We live in a day and age where anyone and everyone can become an expert. While this can work in our favour and help us position ourselves as experts a little easier – staying an expert can be a whole different story!
Maintaining your expert status takes a lot more work. You need to be offering ongoing value, be providing new and different information, products or services and techniques, be producing consistent results and be giving keen industry insights.
So here are five tips for positioning yourself as an expert and maintaining your credibility and expert status long-term.
1. Know your customers
There is no easier way to position yourself as an expert in your customer’s eyes or increase your sales conversion rate for that matter, then to get to know your customers both generally and specifically.
Generally in the sense of knowing what problems your product or service solves, what frustrations people have with your industry and the common objections and reservations potential customers will raise, and specifically in the sense of getting to know each customer personally, doing your research on them and asking the right questions to find out their needs and wants.
The more your customers feel like you can answer their questions, understand their needs and that your products or services can solve their specific challenges, the more credibility you build.
2. Know your industry
Know your industry intimately. Stay up to date with the latest industry news and trends by subscribing to industry association newsletters, journals and magazines and setting Google Alerts for key terms you want to track.
3. Develop resources and products
Develop informative, interesting and topical resources and products (both free and paid) to showcase your specialised knowledge. Establish a blog, write articles, e-books, workbooks, manuals and books and/or record videos and audios on your areas of expertise. The more topical, relevant, insightful and consistent your resources are the more they will position you as an expert.
4. Contribute and Collaborate
Contributing articles to other blogs, e-zines, websites and publications, and collaborating with others by doing joint workshops, events or co-authoring books or e-books, can be a great way to expand your audience and piggyback off someone else’s credibility. You become an expert by association and endorsement and can then carry the credibility you have built into your new projects.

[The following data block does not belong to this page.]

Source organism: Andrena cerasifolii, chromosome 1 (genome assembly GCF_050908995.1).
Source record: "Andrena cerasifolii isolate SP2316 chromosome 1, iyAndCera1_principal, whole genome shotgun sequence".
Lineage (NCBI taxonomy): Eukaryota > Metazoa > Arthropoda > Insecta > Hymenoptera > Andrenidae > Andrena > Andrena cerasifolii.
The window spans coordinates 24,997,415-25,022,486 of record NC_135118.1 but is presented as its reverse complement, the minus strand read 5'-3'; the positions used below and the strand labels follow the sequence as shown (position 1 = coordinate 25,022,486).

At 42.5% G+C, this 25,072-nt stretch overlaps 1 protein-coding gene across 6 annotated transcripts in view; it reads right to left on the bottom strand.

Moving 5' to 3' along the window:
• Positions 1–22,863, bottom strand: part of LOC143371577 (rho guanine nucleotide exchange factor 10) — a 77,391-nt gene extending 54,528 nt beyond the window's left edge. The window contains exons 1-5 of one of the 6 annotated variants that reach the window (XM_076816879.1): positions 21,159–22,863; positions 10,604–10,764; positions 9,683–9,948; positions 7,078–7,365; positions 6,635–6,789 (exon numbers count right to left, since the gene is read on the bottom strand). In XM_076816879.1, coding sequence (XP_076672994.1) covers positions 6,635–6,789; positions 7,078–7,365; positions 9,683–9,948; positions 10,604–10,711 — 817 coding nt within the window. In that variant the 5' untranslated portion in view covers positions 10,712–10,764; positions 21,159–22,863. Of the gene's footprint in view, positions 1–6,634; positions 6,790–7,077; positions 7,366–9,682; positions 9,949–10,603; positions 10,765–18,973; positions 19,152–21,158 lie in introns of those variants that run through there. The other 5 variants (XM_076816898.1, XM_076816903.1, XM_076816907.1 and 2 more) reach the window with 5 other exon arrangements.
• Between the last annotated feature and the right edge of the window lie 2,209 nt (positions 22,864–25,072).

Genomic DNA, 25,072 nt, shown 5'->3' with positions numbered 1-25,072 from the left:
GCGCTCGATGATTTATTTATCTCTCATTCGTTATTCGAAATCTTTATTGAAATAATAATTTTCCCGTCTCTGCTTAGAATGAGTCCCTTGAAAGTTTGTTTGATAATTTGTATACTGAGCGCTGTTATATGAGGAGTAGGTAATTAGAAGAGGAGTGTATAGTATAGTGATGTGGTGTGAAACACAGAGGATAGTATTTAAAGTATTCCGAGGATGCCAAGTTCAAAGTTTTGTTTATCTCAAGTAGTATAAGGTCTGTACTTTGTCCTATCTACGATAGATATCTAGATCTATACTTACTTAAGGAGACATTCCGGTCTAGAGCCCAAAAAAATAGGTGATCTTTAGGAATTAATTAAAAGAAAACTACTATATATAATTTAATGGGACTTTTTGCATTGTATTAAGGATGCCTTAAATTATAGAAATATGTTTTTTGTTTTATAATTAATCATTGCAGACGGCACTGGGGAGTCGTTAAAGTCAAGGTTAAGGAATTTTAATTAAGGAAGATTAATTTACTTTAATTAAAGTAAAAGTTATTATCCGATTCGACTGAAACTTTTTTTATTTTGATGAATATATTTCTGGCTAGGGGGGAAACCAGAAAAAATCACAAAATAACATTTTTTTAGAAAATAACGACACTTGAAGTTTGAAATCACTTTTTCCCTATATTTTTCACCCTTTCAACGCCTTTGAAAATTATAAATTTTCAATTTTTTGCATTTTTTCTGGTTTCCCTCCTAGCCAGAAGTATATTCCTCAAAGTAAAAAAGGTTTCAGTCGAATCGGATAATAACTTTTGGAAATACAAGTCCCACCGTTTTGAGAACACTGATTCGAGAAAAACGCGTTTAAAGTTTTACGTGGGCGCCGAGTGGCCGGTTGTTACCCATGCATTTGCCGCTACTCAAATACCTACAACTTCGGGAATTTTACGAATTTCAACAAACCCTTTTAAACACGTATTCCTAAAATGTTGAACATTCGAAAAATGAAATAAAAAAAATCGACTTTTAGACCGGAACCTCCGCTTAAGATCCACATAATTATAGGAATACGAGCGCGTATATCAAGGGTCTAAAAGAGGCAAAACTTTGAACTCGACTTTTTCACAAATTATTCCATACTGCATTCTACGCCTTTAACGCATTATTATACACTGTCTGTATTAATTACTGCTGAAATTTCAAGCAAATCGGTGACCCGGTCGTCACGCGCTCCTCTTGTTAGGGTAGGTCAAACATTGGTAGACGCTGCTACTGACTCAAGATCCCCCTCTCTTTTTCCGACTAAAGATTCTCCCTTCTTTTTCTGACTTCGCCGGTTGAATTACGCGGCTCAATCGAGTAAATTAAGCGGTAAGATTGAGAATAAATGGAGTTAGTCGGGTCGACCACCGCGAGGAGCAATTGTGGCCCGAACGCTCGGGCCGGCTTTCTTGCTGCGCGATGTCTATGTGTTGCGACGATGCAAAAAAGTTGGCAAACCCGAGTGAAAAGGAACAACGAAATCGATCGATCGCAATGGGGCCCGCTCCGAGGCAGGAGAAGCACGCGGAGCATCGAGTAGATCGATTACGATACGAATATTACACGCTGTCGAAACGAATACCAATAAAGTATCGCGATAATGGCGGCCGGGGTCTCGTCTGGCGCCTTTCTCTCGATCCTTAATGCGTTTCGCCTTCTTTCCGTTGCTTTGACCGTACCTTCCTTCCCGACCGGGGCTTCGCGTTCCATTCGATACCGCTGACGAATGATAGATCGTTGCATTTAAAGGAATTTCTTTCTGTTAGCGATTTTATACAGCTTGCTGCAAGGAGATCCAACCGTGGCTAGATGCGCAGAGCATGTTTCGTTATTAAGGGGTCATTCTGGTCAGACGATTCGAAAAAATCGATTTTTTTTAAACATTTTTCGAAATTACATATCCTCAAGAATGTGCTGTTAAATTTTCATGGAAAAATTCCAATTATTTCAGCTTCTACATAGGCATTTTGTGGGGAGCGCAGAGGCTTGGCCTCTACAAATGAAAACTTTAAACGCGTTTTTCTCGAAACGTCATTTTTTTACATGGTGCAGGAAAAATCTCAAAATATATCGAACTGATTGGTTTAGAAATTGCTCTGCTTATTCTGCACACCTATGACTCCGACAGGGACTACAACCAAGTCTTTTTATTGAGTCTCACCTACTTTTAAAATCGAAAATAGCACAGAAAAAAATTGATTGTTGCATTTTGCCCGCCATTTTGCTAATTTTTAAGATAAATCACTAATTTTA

5. Use Testimonials and Past Results
Let your testimonials and past results showcase your expertise and sell your products and services to your future customers. Your customer endorsements and the results you have achieved go a long way in building your credibility.
So develop case studies and get testimonials that detail the results you have generated. Use stories of past customers who had similar challenges to the ones your potential clients face now so you can show you have proven experience in solving their problems.
Ask yourself how you determine someone is an expert? Is it because they have been featured in the media? Have written a book? Run workshops and events? Write a blog? Can provide industry insights and answer all your questions?
If there is one thing you can be sure of, it’s that your potential customers will be evaluating you in the same way, so use this information to develop an action plan for how you will showcase your expertise.
Remember too that positioning yourself as an expert is an ongoing process that takes commitment and dedication. You always need to be learning, researching, writing articles, blogs or developing resources and most importantly continually promote yourself. While it can seem like a lot of hard work, the payoff is definitely worth it.
Amanda Jesnoewski is the Founder of Velocity Media (www.velocitymedia.com.au) and a highly experienced Copywriter, Marketing Strategist, Publicist and Blogger. Trained as a journalist with over 10 years’ experience in Marketing and Public Relations, Amanda has become known for her ability to rapidly understand a business and create sharp, succinct, persuasive messages that engage readers and generate results.